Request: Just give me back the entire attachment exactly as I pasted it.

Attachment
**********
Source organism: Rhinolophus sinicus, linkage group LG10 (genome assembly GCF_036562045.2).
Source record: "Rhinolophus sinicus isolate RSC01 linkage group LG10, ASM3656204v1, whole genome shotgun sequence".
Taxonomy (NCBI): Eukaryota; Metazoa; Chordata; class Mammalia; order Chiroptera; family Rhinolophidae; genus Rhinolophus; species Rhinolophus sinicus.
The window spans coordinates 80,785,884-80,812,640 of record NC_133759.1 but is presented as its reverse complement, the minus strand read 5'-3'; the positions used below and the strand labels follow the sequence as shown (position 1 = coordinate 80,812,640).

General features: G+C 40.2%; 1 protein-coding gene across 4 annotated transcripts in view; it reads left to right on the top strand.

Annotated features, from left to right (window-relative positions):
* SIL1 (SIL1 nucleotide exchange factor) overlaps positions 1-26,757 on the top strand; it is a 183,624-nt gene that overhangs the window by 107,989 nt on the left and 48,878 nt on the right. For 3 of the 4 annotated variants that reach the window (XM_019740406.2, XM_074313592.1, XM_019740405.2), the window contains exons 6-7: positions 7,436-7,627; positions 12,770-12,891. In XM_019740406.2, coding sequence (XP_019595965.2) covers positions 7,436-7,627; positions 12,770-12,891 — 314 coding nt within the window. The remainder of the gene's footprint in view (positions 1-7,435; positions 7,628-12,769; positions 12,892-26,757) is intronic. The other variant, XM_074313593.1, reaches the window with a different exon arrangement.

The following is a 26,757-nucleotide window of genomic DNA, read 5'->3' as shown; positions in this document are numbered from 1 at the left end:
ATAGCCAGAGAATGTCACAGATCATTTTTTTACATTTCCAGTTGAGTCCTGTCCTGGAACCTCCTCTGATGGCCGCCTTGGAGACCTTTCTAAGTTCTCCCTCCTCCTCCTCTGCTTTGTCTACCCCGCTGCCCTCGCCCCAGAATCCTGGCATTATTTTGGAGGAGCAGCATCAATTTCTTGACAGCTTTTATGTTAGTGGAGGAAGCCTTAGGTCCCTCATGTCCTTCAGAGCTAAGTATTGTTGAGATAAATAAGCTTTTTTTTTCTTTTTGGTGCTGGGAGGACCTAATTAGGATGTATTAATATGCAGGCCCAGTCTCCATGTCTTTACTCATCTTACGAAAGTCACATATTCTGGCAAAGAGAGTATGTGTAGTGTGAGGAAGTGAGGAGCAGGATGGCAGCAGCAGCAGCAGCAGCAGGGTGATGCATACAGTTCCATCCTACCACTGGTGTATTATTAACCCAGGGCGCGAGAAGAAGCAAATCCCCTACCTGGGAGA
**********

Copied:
Source organism: Rhinolophus sinicus, linkage group LG10 (genome assembly GCF_036562045.2).
Source record: "Rhinolophus sinicus isolate RSC01 linkage group LG10, ASM3656204v1, whole genome shotgun sequence".
Taxonomy (NCBI): Eukaryota; Metazoa; Chordata; class Mammalia; order Chiroptera; family Rhinolophidae; genus Rhinolophus; species Rhinolophus sinicus.
The window spans coordinates 80,785,884-80,812,640 of record NC_133759.1 but is presented as its reverse complement, the minus strand read 5'-3'; the positions used below and the strand labels follow the sequence as shown (position 1 = coordinate 80,812,640).

General features: G+C 40.2%; 1 protein-coding gene across 4 annotated transcripts in view; it reads left to right on the top strand.

Annotated features, from left to right (window-relative positions):
* SIL1 (SIL1 nucleotide exchange factor) overlaps positions 1-26,757 on the top strand; it is a 183,624-nt gene that overhangs the window by 107,989 nt on the left and 48,878 nt on the right. For 3 of the 4 annotated variants that reach the window (XM_019740406.2, XM_074313592.1, XM_019740405.2), the window contains exons 6-7: positions 7,436-7,627; positions 12,770-12,891. In XM_019740406.2, coding sequence (XP_019595965.2) covers positions 7,436-7,627; positions 12,770-12,891 — 314 coding nt within the window. The remainder of the gene's footprint in view (positions 1-7,435; positions 7,628-12,769; positions 12,892-26,757) is intronic. The other variant, XM_074313593.1, reaches the window with a different exon arrangement.

The following is a 26,757-nucleotide window of genomic DNA, read 5'->3' as shown; positions in this document are numbered from 1 at the left end:
ATAGCCAGAGAATGTCACAGATCATTTTTTTACATTTCCAGTTGAGTCCTGTCCTGGAACCTCCTCTGATGGCCGCCTTGGAGACCTTTCTAAGTTCTCCCTCCTCCTCCTCTGCTTTGTCTACCCCGCTGCCCTCGCCCCAGAATCCTGGCATTATTTTGGAGGAGCAGCATCAATTTCTTGACAGCTTTTATGTTAGTGGAGGAAGCCTTAGGTCCCTCATGTCCTTCAGAGCTAAGTATTGTTGAGATAAATAAGCTTTTTTTTTCTTTTTGGTGCTGGGAGGACCTAATTAGGATGTATTAATATGCAGGCCCAGTCTCCATGTCTTTACTCATCTTACGAAAGTCACATATTCTGGCAAAGAGAGTATGTGTAGTGTGAGGAAGTGAGGAGCAGGATGGCAGCAGCAGCAGCAGCAGCAGGGTGATGCATACAGTTCCATCCTACCACTGGTGTATTATTAACCCAGGGCGCGAGAAGAAGCAAATCCCCTACCTGGGAGA